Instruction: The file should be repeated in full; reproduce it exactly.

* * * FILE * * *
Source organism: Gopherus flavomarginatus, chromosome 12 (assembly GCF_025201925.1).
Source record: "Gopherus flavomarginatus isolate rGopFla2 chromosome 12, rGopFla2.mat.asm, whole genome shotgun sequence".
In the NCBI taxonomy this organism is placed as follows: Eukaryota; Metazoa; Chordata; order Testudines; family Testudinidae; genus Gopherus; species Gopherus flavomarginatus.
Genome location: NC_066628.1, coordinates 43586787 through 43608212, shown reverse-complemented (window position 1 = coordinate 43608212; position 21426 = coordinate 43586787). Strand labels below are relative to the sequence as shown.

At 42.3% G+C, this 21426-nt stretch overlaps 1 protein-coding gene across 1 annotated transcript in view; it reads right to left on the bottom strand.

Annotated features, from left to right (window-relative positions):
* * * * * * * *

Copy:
Source organism: Gopherus flavomarginatus, chromosome 12 (assembly GCF_025201925.1).
Source record: "Gopherus flavomarginatus isolate rGopFla2 chromosome 12, rGopFla2.mat.asm, whole genome shotgun sequence".
In the NCBI taxonomy this organism is placed as follows: Eukaryota; Metazoa; Chordata; order Testudines; family Testudinidae; genus Gopherus; species Gopherus flavomarginatus.
Genome location: NC_066628.1, coordinates 43586787 through 43608212, shown reverse-complemented (window position 1 = coordinate 43608212; position 21426 = coordinate 43586787). Strand labels below are relative to the sequence as shown.

At 42.3% G+C, this 21426-nt stretch overlaps 1 protein-coding gene across 1 annotated transcript in view; it reads right to left on the bottom strand.

Annotated features, from left to right (window-relative positions):